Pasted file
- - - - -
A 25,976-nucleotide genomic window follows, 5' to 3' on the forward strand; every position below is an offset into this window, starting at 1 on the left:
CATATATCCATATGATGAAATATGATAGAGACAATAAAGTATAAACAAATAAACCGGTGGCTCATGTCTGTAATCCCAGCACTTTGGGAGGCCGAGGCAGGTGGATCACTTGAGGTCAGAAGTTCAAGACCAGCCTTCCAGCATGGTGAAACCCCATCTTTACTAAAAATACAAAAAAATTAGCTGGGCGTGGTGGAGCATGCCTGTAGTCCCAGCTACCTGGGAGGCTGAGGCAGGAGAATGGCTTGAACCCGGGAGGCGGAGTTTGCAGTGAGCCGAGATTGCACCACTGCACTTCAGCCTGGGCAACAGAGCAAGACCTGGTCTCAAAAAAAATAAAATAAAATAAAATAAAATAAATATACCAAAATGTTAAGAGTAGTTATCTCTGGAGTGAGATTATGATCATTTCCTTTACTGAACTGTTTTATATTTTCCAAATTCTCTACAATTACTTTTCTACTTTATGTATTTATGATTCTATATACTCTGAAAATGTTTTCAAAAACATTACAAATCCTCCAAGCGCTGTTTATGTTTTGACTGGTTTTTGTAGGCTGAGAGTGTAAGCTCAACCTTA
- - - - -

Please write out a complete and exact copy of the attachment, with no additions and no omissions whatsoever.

A 25,976-nucleotide genomic window follows, 5' to 3' on the forward strand; every position below is an offset into this window, starting at 1 on the left:
CATATATCCATATGATGAAATATGATAGAGACAATAAAGTATAAACAAATAAACCGGTGGCTCATGTCTGTAATCCCAGCACTTTGGGAGGCCGAGGCAGGTGGATCACTTGAGGTCAGAAGTTCAAGACCAGCCTTCCAGCATGGTGAAACCCCATCTTTACTAAAAATACAAAAAAATTAGCTGGGCGTGGTGGAGCATGCCTGTAGTCCCAGCTACCTGGGAGGCTGAGGCAGGAGAATGGCTTGAACCCGGGAGGCGGAGTTTGCAGTGAGCCGAGATTGCACCACTGCACTTCAGCCTGGGCAACAGAGCAAGACCTGGTCTCAAAAAAAATAAAATAAAATAAAATAAAATAAATATACCAAAATGTTAAGAGTAGTTATCTCTGGAGTGAGATTATGATCATTTCCTTTACTGAACTGTTTTATATTTTCCAAATTCTCTACAATTACTTTTCTACTTTATGTATTTATGATTCTATATACTCTGAAAATGTTTTCAAAAACATTACAAATCCTCCAAGCGCTGTTTATGTTTTGACTGGTTTTTGTAGGCTGAGAGTGTAAGCTCAACCTTA